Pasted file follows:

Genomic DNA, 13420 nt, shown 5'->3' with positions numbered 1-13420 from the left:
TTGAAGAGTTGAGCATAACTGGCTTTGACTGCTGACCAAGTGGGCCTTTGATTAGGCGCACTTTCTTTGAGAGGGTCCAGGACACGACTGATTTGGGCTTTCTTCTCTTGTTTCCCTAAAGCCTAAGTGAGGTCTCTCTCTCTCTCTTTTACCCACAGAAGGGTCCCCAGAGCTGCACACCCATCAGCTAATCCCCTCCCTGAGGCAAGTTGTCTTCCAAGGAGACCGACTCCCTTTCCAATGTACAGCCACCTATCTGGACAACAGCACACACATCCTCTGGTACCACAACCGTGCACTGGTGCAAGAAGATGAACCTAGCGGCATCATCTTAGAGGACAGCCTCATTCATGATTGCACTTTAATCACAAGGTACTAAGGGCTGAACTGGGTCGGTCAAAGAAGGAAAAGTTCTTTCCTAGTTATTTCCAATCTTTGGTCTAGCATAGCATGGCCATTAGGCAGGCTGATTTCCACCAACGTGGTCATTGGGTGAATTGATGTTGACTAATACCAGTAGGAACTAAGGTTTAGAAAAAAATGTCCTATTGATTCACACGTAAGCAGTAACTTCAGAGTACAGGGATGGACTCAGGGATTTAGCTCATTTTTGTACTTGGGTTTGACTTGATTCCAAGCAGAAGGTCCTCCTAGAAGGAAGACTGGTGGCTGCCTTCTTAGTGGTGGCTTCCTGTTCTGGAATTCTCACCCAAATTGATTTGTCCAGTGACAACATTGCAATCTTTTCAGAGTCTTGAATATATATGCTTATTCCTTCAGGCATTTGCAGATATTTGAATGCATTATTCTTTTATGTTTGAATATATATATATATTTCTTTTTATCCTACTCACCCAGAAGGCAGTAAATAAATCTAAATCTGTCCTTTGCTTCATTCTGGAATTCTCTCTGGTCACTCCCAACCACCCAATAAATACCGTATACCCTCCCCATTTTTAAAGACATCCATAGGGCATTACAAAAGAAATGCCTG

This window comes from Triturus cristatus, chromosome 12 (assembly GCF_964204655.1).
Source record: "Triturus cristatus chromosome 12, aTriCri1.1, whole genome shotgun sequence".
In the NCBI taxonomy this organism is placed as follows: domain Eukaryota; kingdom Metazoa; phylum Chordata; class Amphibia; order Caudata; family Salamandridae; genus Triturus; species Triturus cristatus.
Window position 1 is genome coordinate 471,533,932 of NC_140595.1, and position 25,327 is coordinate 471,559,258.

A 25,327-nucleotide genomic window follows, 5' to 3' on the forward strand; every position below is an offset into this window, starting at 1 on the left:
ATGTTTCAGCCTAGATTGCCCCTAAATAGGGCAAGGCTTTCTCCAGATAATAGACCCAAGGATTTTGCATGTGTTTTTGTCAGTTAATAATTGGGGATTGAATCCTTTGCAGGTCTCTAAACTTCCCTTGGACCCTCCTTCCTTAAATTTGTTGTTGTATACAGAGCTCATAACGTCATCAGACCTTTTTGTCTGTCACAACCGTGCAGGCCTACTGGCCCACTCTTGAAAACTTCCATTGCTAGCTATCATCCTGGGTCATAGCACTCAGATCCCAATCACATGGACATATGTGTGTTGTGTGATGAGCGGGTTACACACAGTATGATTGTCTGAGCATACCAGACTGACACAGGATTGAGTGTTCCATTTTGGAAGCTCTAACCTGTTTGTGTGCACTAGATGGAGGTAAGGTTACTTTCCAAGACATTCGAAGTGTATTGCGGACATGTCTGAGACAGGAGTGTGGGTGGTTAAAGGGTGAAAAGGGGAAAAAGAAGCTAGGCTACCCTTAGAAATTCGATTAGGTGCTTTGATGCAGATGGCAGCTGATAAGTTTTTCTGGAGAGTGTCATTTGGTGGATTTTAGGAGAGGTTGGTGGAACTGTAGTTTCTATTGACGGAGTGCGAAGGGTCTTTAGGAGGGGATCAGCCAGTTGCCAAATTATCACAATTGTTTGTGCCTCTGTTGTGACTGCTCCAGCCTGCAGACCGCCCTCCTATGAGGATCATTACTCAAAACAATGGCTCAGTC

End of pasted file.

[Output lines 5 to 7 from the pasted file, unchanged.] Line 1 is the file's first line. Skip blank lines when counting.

In the NCBI taxonomy this organism is placed as follows: domain Eukaryota; kingdom Metazoa; phylum Chordata; class Amphibia; order Caudata; family Salamandridae; genus Triturus; species Triturus cristatus.
Window position 1 is genome coordinate 471,533,932 of NC_140595.1, and position 25,327 is coordinate 471,559,258.

A 25,327-nucleotide genomic window follows, 5' to 3' on the forward strand; every position below is an offset into this window, starting at 1 on the left: